Team to research problem of disappearing king salmon

Mary Pemberton

A team of top researchers and scientists is being formed to take a comprehensive look at why king salmon returns to Alaska's rivers are dismal again this summer, Gov. Sean Parnell announced Friday.

Parnell was joined by Alaska Department of Fish and Game Commissioner Cora Campbell at a news conference to talk about what the state intends to do about the problem of disappearing king salmon.

Parnell said many Alaskans are suffering this summer because of poor runs.

"The resource is so closely connected to our people, we cannot get it wrong," Parnell said.

The governor said he wants the team's report and recommendations by the fall for bringing more king salmon back to the rivers to spawn. So few kings, also called chinook, have been showing up that several major rivers, including the Yukon and Kenai rivers, have been closed to king fishing.

The closures include major rivers in western Alaska where commercial fishermen are sitting idle and people who rely on king salmon and its higher oil content for smoking, salting and freezing for winter are turning to other species of salmon for food.

On the Kenai Peninsula, setnetters are being prevented from fishing, and sport fishing guides are seeing clients cancel trips because there is no opportunity to catch a king. Gone also is the money from summer visitors that ripples through the local economy.

"It is huge," said Kenai Mayor Pat Porter, of the impact of the king closures. "This is their livelihood."

Nearly 200 commercial setnet fishermen protested river closures Friday afternoon in Kenai, many questioning the state's management of Cook Inlet fisheries.

The task of the team will be threefold: evaluate king salmon stocks, find possible reasons for the decline and make recommendations to bring the kings back in numbers that will sustain future runs.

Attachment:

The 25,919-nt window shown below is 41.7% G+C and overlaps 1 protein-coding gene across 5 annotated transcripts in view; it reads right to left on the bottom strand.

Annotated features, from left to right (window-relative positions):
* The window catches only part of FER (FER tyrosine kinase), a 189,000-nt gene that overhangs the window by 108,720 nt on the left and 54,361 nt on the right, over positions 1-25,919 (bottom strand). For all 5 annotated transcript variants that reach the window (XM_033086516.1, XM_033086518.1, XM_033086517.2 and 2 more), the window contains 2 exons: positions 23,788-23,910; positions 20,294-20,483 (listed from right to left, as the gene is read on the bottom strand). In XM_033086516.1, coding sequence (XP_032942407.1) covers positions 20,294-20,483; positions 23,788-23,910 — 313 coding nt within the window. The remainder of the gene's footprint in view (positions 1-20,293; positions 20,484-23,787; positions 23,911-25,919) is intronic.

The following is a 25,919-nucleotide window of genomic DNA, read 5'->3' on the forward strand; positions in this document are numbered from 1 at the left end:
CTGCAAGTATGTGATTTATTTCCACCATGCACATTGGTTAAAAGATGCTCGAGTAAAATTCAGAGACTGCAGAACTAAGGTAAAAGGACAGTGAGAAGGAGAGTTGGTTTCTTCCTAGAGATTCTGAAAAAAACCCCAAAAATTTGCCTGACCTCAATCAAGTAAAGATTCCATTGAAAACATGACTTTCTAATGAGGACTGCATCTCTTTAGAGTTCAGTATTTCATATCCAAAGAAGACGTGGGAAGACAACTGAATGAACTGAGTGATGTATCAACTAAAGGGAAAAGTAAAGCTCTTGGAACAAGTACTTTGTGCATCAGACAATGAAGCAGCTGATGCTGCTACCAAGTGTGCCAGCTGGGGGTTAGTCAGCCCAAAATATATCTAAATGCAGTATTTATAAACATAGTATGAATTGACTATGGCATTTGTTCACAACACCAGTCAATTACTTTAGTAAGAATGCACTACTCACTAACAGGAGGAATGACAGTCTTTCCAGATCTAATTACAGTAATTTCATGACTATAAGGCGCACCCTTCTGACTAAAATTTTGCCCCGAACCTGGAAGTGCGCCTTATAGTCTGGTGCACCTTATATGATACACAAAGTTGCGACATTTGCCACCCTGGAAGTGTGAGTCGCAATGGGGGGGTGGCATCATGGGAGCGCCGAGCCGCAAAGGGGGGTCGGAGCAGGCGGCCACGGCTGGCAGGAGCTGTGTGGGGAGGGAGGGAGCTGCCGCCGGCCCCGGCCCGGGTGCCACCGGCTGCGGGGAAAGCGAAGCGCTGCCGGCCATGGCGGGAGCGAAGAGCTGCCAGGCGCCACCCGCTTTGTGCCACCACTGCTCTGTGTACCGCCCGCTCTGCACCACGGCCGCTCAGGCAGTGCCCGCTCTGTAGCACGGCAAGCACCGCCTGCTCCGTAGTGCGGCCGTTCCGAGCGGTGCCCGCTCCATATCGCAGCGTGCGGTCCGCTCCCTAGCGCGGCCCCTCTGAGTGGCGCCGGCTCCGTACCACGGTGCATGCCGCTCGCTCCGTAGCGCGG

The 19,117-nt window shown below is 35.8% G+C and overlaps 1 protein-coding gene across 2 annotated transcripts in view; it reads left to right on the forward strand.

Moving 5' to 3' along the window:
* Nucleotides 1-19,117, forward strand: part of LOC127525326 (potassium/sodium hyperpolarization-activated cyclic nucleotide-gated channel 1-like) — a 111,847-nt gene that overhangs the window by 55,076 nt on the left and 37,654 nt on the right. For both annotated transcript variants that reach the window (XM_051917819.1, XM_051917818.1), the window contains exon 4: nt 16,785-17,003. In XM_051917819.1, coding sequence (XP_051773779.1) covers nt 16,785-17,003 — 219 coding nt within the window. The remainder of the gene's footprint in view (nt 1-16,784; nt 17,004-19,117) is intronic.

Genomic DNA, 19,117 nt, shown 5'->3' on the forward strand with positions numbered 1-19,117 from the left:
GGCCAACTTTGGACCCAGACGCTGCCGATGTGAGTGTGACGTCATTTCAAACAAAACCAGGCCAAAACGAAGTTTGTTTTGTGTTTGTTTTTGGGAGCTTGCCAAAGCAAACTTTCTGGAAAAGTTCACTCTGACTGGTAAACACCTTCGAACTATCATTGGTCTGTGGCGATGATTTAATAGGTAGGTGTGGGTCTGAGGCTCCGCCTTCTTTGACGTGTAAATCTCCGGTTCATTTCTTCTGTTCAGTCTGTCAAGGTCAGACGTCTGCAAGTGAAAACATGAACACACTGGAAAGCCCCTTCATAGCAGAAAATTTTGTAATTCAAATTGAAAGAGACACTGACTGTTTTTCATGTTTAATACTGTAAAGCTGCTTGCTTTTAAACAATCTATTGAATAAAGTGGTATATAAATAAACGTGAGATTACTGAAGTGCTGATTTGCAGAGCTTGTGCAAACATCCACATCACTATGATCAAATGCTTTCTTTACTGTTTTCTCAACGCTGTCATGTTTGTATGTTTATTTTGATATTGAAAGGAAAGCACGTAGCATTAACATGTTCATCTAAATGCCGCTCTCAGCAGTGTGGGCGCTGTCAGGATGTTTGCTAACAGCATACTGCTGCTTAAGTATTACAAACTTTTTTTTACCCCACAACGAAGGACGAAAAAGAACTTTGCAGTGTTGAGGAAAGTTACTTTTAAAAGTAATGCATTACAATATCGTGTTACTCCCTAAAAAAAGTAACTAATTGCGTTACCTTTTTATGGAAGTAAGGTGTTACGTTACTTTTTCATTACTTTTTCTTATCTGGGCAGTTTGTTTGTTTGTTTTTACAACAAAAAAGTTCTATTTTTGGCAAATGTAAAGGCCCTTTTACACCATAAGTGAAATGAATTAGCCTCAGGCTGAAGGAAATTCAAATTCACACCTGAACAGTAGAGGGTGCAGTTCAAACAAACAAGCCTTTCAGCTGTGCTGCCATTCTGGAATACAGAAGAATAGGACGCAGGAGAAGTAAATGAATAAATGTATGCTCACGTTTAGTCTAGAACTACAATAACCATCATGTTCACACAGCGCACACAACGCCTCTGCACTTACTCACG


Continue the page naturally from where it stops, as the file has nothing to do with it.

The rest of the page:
Campbell said more resources and money will be put toward finding answers. But, she said, Alaskans should not expect king salmon stocks to suddenly rebound because the state is experiencing a prolonged downturn.

The commissioner said the state already has put several million dollars in additional money toward king salmon research and expects additional money to be allocated.

Campbell said the state is working closely with the U.S. Fish and Wildlife Service and the National Marine Fisheries Service on the problem and that collaboration will continue. It is important that the state work with federal agencies to fill in any research gaps, she said, particularly as to what might be occurring in the marine environment where king salmon spend several years before returning to rivers to spawn.

Experts have suggested the decline in kings has to do with changes in the ocean environment, where the federal government has jurisdiction.

"We want to understand what is happening with our fish," Campbell said.

Fishery managers predict that this year's Yukon River king salmon run will be worse than last year, and that was the worst showing for kings in 30 years.

Commercial fishermen on the Yukon and Kuskokwim are turning to less desirable but more plentiful species of salmon that sell for under $1 a pound. King salmon sells for more than $5 a pound. With gas costing $6.70 a gallon in Bethel, many fishing boats are sitting idle, he said.

People living in the region's 56 villages are devastated, Andrew said.

"It is an incredibly stressful time," said Timothy Andrew, director of natural resources with the Association of Village Council Presidents in Bethel.

Associated Press